Memorial garden for National Trust's Octavia Hill

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Image of Octavia Hill
Image caption,
Octavia Hill believed that everyone should have access to outdoor areas for recreation

A "green space" is being created to commemorate Wisbech-born Octavia Hill, a Victorian social reformer and co-founder of the National Trust.

The Octavia Hill Centenary Green is planned for a plot of land on South Brink in the Cambridgeshire town.

The project will be funded jointly by the National Trust and the Octavia Hill Birthplace Museum Trust.

It is hoped that Centenary Green will open in 2012, marking 100 years since the death of Octavia Hill.

The National Trust was founded in 1895 by Sir Robert Hunter, Canon Hardwicke Rawnsley and Octavia Hill.

Concerned about the impact of uncontrolled development and industrialisation, they set up the trust to acquire and protect what they considered to be threatened coastline, countryside and buildings.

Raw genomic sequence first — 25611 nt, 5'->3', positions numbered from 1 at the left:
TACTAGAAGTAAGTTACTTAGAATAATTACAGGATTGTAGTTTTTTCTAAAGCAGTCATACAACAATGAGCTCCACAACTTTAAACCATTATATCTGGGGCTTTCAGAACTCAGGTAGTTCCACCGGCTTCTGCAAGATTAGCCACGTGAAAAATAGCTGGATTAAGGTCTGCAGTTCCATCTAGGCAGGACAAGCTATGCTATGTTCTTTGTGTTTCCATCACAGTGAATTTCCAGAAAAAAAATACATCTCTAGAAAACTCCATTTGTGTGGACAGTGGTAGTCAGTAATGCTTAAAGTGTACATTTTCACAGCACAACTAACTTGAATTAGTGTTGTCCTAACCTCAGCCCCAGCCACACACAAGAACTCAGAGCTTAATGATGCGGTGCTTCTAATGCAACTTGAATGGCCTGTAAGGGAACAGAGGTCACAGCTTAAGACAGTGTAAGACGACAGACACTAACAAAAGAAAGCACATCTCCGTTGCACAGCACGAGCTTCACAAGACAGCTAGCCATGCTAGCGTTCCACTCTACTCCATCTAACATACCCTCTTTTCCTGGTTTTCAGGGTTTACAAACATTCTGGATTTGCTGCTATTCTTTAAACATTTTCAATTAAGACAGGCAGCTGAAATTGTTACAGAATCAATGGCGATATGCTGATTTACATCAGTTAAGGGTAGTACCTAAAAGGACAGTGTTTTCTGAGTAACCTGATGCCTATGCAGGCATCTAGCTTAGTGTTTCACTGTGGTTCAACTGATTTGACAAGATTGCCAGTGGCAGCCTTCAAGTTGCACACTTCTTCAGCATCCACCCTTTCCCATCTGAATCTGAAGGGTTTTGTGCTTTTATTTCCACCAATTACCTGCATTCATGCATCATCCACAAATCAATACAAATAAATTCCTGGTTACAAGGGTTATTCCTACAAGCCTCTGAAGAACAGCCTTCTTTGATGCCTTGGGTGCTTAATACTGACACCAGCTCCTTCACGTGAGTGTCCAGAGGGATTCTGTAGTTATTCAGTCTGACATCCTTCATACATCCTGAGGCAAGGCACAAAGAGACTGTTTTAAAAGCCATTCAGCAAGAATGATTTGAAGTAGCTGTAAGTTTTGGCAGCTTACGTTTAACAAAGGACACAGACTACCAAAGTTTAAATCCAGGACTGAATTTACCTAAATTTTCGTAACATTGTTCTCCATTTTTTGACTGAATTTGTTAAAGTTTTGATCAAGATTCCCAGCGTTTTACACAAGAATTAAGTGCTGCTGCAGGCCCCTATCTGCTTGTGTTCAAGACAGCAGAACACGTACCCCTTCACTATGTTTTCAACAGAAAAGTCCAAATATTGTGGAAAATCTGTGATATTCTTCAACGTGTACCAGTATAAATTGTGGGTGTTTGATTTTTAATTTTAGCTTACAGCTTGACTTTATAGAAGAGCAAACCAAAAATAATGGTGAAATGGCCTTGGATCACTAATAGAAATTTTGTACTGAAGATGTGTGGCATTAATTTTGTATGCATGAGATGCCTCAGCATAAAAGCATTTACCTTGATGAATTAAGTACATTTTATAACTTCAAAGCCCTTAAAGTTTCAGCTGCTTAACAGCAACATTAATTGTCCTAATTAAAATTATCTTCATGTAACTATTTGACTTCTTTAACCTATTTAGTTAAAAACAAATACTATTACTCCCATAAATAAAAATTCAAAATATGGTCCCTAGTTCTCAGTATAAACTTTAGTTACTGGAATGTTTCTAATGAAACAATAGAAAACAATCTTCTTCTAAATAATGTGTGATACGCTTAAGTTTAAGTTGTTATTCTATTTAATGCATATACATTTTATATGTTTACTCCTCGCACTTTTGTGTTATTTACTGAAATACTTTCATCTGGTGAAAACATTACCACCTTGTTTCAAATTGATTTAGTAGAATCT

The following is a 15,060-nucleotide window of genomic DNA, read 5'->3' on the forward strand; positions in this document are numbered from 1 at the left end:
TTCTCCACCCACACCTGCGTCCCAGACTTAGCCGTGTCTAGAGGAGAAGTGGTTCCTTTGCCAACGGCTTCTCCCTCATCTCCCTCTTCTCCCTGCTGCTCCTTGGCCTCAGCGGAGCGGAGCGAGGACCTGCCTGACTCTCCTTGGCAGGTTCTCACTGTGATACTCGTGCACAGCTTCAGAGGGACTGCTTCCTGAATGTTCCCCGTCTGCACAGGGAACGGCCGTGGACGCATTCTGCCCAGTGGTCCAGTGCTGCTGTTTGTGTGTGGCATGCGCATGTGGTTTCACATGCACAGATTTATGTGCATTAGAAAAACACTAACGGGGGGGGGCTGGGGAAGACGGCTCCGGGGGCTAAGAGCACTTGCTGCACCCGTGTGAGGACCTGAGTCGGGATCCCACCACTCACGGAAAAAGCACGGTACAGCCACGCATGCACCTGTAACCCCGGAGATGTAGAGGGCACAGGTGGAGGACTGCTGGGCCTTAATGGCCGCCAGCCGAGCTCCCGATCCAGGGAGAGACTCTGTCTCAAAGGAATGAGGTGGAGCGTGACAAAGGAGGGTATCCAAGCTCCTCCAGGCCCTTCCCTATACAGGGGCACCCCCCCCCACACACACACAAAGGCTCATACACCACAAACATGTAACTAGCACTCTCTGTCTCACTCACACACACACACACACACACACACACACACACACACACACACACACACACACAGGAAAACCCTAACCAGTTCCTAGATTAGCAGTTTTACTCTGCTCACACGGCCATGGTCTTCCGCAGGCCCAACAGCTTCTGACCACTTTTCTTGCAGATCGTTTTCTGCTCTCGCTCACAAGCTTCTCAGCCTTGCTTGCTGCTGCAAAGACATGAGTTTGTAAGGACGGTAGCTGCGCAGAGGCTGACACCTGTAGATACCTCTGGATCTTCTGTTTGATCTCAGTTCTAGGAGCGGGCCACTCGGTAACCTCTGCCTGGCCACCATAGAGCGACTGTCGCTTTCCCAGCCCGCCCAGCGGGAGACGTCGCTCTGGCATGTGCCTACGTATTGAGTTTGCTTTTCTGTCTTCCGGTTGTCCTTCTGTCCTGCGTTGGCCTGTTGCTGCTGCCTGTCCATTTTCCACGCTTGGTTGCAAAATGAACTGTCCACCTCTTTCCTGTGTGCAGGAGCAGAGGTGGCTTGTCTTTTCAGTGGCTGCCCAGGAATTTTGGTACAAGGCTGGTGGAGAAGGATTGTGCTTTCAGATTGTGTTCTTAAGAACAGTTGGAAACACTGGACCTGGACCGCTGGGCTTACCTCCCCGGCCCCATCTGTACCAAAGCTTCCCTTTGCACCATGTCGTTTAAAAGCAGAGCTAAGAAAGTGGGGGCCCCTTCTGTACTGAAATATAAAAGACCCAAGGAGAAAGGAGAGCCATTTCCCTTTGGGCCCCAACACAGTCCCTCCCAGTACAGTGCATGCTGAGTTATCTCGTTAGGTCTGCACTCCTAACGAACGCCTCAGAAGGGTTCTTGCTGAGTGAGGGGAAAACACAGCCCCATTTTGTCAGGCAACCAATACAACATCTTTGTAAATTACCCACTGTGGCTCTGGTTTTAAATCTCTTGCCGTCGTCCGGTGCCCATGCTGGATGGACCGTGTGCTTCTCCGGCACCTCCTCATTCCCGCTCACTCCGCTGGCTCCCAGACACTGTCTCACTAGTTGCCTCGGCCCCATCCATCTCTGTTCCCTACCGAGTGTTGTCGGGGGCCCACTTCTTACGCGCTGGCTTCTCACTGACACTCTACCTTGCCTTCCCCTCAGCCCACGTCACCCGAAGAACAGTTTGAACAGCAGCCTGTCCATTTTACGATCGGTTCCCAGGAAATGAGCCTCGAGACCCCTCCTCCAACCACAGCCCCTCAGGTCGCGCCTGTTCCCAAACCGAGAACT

Transforming land

Peter Clayton, chairman of the Octavia Hill Birthplace Museum Trust, said the creation of Centenary Green in the town was "a fantastic opportunity to reinforce Octavia Hill's vision that everyone should have access to outdoor space for recreation."

Teresa Squires, from the National Trust, added: "As the larger organisation, we will - subject to our standard acquisition procedures and approvals - help buy the land and long-lease it back to the museum trust.

"The museum trust, which will transform the land into Centenary Green and manage it, is leading on raising the remaining funds."

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